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U.S. to no longer waive sanctions on Iranian nuclear site, watching Iran's protests -Pompeo

Credit: REUTERS/YARA NARDI

Secretary of State Mike Pompeo said on Monday that the United States is terminating its sanctions waiver related to Iran's Fordow nuclear plant, adding that it is closely monitoring protests in Iran and is deeply concerned by reports of several fatalities.

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WASHINGTON, Nov 18 (Reuters) - Secretary of State Mike Pompeo said on Monday that the United States is terminating its sanctions waiver related to Iran's Fordow nuclear plant, adding that it is closely monitoring protests in Iran and is deeply concerned by reports of several fatalities.

"The right amount of uranium enrichment for the world's largest state sponsor of terror is zero ... There is no legitimate reason for Iran to resume enrichment at this previously clandestine site," Pompeo said at a press briefing about the Fordow site, where the U.N. atomic watchdog says Iran has been enriching uranium.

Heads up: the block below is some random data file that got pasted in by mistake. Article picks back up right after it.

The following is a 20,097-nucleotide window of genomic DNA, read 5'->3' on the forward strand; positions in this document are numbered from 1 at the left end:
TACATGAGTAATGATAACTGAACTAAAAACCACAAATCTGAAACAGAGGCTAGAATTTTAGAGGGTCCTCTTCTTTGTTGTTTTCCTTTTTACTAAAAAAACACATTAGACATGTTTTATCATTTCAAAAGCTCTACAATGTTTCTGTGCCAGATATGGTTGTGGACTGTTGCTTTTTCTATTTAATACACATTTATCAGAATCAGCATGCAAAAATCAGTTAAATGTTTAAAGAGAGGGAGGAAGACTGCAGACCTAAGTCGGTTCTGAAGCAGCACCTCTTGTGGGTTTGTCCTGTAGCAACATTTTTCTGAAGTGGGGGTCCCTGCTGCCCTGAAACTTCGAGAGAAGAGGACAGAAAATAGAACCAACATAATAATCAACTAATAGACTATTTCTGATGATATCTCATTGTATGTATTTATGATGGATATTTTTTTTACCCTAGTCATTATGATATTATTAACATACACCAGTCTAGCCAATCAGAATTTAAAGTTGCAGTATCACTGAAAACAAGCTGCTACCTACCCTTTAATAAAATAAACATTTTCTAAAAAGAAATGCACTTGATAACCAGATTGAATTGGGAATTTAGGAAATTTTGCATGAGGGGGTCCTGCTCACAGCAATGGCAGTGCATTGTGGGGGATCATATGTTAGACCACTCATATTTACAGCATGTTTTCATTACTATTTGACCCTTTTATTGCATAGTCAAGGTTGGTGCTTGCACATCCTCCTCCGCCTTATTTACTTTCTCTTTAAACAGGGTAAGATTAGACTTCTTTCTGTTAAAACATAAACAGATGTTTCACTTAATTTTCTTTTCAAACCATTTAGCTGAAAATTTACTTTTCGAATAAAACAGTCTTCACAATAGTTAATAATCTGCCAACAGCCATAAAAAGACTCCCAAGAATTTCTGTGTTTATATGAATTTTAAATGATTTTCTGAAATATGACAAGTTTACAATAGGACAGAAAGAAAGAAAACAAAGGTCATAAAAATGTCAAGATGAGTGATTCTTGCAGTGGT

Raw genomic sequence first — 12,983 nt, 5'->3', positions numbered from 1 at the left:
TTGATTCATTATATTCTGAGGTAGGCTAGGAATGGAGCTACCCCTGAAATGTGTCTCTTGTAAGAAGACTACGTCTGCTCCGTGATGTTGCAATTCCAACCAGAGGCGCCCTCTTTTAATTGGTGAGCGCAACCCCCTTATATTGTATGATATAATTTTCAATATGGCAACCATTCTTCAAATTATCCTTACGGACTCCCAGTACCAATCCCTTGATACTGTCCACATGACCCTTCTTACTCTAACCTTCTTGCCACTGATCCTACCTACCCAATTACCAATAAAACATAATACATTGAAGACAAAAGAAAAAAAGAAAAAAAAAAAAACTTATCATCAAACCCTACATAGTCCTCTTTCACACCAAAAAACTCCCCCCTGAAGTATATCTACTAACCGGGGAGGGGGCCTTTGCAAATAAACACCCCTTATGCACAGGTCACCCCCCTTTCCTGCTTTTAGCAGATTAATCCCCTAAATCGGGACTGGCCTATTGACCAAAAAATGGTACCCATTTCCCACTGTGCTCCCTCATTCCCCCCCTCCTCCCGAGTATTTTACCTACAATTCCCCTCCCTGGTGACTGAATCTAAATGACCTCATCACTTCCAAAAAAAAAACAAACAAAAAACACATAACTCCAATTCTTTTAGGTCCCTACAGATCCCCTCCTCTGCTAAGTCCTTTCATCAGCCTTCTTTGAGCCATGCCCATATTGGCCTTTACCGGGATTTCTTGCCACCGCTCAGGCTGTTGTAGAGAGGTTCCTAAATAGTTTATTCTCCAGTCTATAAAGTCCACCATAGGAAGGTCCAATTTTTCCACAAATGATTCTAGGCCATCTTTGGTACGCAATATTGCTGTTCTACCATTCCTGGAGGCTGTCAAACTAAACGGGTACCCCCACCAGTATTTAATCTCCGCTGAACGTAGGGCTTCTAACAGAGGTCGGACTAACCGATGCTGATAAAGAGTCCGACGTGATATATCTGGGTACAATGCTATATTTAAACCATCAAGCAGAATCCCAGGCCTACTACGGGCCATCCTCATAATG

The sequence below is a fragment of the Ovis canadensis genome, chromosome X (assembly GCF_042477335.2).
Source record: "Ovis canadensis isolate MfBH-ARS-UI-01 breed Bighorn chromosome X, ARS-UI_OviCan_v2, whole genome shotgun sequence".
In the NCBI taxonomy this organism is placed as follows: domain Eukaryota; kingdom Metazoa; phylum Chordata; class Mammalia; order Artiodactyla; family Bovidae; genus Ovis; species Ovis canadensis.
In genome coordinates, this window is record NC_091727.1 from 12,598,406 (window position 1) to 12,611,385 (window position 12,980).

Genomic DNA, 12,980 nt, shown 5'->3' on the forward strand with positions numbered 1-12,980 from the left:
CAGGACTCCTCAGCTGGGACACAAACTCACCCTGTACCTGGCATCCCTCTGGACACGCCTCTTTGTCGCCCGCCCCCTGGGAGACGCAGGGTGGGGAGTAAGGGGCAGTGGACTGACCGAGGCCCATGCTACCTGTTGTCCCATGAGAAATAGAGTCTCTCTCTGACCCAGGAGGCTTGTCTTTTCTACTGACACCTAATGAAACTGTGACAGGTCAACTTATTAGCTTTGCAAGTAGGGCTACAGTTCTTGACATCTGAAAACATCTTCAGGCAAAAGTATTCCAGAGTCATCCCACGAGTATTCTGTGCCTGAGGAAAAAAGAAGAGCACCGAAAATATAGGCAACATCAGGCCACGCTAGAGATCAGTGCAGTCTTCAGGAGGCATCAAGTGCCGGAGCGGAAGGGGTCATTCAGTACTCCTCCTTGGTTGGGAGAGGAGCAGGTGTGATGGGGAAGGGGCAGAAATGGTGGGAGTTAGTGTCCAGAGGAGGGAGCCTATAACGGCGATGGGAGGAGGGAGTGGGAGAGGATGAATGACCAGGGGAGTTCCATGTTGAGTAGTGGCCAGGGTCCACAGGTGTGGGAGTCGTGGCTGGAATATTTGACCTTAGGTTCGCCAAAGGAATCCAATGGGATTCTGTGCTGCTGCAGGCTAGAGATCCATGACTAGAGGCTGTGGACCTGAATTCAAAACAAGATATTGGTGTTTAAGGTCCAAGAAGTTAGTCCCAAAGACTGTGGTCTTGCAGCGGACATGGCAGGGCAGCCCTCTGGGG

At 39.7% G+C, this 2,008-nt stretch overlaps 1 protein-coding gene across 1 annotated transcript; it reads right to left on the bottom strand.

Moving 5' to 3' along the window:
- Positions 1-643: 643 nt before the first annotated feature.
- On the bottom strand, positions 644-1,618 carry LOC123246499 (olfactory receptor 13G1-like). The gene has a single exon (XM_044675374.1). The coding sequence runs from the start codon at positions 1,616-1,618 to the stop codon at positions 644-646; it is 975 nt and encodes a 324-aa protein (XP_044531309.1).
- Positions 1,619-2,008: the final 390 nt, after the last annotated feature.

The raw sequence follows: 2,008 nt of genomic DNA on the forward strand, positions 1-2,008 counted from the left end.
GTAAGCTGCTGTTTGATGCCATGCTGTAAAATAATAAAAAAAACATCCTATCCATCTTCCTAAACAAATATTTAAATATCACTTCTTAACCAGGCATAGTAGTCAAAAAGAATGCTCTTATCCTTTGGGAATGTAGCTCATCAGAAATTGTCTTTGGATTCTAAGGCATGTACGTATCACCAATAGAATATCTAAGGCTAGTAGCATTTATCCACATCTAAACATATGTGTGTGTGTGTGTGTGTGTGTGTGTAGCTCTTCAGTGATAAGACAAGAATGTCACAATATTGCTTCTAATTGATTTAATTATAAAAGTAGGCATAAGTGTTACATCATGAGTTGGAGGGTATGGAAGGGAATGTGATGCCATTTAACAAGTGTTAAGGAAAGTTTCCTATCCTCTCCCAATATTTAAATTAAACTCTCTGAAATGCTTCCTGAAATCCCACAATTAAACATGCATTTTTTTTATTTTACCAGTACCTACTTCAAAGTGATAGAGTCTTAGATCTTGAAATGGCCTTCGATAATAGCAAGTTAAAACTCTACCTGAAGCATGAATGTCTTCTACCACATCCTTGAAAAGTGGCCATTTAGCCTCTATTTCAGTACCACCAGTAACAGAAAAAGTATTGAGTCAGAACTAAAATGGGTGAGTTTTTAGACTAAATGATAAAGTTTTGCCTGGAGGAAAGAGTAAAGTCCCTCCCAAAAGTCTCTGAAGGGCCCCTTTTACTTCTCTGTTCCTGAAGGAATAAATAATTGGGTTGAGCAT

He added the waiver will be ended Dec. 15.

Pompeo went on to say that Iran was making "another clear attempt at nuclear extortion" that would lead to further economic and political isolation from the world.

Protests have spread across the Islamic Republic since Friday, with Iran's powerful Revolutionary Guards warning on Monday of taking action if unrest over gasoline price hikes does not cease. At least 100 banks and dozens of buildings and cars have been torched, state media reported.

"We condemn strongly any acts of violence committed by this regime against the Iranian people and are deeply concerned by reports of several fatalities," Pompeo said. "The Islamic Republic must cease violence against its own people and should immediately restore the ability of all Iranians to access a free and open Internet. The world's watching."

(Reporting by Doina Chiacu, Matt Spetalnick and Humeyra Pamuk; Writing by Lisa Lambert; editing by Grant McCool)

((lisa.lambert@thomsonreuters.com; +1 202 898 8328; Reuters Messaging: lisa.lambert.thomsonreuters.com@reuters.net))

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